their chair members, their tribal council. Their names and addresses. One that came in here
that I don’t understand, and I don’t mean it
to sound partisan, is just– a quick question. But what about the
Trump administration trying to lift the
ban on gene patenting? And I don’t even know
what that is so– [INTERPOSING VOICES] Because I’m hearing
it fine, so it could be this one person
that’s talking into it– I’m sorry– the person
that’s on the phone. We have a session this morning
where they explained it. And so basically [INAUDIBLE] It’s not eligible for patenting if it’s
something that is naturally occurring. If there’s something unique
about it or some methodology or some product
as a result of it, that potentially
could be patented. Otherwise, it’s like
the public domain. With regard to sending a Dear
John letter to the tribes, Well my name’s not John. There is no warehouse of
that information anywhere. And I know that NPI tries
to keep up a list that is immediately obsolete. Elections happen all the time. People turn over all the time. The BIA has a list that is
horribly outdated as well. So I know what you’re saying
because we get inundated and we actually fought
for consultation. We get consulted now and I– tell you the truth,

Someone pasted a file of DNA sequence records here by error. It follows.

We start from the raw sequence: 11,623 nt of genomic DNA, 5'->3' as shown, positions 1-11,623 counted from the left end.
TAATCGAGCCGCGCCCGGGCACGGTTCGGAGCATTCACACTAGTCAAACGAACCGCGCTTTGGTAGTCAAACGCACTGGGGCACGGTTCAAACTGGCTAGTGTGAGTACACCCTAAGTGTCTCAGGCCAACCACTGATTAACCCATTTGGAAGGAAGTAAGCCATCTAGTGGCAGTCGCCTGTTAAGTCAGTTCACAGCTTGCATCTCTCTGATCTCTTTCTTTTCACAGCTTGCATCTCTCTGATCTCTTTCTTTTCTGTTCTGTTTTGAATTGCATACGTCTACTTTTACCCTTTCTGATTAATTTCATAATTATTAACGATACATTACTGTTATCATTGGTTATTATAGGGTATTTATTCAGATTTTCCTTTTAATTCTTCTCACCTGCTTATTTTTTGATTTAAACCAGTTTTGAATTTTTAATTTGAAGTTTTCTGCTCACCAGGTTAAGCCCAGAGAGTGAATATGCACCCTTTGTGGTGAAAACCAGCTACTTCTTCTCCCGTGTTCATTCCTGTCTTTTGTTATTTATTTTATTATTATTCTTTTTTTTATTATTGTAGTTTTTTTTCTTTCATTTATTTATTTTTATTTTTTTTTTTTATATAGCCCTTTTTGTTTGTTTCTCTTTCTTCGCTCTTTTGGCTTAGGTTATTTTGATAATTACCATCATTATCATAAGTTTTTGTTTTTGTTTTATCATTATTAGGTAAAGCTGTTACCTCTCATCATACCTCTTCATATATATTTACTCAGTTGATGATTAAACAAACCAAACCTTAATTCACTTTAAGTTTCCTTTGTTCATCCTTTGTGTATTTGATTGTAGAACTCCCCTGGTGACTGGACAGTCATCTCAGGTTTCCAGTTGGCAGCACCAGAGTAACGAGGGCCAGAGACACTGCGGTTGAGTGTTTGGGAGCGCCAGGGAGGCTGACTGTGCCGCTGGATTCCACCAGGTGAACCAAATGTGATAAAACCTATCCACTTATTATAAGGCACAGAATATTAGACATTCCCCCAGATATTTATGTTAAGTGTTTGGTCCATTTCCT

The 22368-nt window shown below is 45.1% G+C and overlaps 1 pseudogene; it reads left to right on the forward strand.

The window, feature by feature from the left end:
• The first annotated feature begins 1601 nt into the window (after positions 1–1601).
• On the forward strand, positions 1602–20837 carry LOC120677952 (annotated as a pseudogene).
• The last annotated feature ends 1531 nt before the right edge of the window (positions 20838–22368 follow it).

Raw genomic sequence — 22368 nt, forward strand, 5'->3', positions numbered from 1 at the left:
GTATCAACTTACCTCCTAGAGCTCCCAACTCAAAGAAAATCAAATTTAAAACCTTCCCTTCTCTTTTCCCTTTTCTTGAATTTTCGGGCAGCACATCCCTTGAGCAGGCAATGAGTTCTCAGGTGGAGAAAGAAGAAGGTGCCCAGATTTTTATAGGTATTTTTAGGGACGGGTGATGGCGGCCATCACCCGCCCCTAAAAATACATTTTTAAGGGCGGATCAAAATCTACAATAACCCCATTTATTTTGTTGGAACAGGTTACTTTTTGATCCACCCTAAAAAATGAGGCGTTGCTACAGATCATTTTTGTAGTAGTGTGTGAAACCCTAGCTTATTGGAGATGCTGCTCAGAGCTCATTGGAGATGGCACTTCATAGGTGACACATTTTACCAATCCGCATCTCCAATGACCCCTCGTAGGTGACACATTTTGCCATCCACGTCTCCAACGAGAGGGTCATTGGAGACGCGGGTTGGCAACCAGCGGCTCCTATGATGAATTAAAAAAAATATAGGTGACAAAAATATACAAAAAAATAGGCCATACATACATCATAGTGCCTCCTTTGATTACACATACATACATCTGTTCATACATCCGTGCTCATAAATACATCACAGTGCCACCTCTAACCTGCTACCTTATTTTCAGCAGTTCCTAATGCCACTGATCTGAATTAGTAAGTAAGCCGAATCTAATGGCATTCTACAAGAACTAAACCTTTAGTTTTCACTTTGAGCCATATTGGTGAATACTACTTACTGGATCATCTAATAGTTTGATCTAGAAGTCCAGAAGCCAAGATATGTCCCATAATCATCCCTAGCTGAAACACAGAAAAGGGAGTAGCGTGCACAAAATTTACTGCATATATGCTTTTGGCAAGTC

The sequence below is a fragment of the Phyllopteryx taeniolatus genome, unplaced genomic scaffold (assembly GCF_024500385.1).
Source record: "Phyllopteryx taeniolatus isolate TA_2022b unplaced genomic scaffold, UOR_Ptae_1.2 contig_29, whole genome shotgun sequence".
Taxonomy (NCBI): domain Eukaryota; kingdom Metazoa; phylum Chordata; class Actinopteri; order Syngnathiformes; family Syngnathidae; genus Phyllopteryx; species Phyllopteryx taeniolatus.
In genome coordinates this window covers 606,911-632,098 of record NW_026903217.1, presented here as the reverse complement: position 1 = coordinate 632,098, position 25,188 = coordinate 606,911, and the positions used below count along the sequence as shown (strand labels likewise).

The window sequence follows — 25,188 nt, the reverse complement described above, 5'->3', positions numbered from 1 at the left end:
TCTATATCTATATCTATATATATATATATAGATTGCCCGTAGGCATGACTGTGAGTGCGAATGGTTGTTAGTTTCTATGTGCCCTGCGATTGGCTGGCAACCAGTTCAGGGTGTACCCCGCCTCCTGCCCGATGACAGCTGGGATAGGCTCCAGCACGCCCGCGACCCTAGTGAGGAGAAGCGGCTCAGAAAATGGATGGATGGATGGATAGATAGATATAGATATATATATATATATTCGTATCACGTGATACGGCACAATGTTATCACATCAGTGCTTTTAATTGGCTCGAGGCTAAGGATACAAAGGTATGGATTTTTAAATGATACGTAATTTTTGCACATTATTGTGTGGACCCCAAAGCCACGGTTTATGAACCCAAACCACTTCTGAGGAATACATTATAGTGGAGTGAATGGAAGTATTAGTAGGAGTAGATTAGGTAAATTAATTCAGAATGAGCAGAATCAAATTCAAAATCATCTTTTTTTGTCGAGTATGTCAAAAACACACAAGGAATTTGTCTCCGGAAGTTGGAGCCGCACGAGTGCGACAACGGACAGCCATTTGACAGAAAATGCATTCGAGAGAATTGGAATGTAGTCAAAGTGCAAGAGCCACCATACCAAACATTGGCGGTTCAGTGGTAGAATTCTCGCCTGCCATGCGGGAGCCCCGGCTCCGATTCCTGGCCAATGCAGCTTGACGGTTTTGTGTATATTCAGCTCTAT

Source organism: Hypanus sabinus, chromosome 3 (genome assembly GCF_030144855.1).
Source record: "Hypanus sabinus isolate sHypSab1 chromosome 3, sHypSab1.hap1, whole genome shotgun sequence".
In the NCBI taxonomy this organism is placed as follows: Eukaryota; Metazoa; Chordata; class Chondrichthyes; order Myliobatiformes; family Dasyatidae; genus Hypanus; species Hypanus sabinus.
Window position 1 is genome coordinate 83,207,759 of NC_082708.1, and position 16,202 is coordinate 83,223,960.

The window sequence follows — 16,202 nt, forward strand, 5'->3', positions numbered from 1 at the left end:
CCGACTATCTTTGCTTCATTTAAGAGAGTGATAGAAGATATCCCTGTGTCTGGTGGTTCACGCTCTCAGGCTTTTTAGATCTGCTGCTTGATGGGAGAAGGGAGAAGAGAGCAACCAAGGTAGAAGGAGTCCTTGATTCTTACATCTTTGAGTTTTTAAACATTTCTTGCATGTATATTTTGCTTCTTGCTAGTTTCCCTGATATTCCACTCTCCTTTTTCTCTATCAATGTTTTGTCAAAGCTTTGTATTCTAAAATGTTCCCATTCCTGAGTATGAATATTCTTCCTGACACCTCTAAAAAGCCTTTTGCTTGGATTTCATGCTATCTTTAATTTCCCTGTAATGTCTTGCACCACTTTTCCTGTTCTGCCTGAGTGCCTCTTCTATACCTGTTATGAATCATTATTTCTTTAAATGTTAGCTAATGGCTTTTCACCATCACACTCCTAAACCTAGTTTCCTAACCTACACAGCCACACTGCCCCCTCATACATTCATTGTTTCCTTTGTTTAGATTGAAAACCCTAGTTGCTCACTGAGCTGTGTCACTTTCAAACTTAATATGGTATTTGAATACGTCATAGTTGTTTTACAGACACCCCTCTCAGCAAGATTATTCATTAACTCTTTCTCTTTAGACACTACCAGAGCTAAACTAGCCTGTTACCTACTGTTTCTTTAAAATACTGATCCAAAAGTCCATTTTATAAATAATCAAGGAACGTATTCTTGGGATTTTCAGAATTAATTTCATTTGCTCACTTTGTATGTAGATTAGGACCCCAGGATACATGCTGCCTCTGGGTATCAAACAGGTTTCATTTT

I can’t keep up on all the times
I get consultation in the classifieds. But understanding that, some
more affirmative recruitment and trying to get
that information from respective
tribes is something that we have to
figure out how to do. So first of all, there is
no disrespect by sending a [INAUDIBLE] It’s not a good excuse but
it’s just a practicality. But there really
is no disrespect. I think you said
very clearly why research programs conducted
thus far have fallen very short. The reason this program
is seeking to the term uses over sample as
diverse a group as possible is so that we are inclusive
of all peoples in the nation. The reason that we
want not only to know what specific questions tribal
communities want studied, but also to include tribal
members who are actually doing the research is
for the very reasons that you articulate. So my– let me– my bias is going to show now. I want to get every young
kid excited about science. I don’t care where they’re from. I don’t care where they live. I want to get them
excited about science because I can think of
nothing more exciting. A really good way of
doing that is having research conducted
by people just like them in their communities. That’s how you get
them excited about it, and that’s the, if you will,
entree into other things. That’s the type of thing that we
hope to be able to enable here. But you’re right. The track record’s
not so great, and we have to acknowledge that. We’ve got to do
something about it. And the only way we can
do something about it is with your help. With the elected
help of the group. So thank you for your comments. Over here then over
here and then here. There’s been absence [INAUDIBLE] Hi, Travis Lane with
Intertribal Council of Arizona. I have a question. So with all of this project,
is the research restricted only to precision medicine
from research projects? We are using that
as a tagline if you will, as a summary statement
of the types of things that we’re doing because
we feel that by learning, one contributes both to health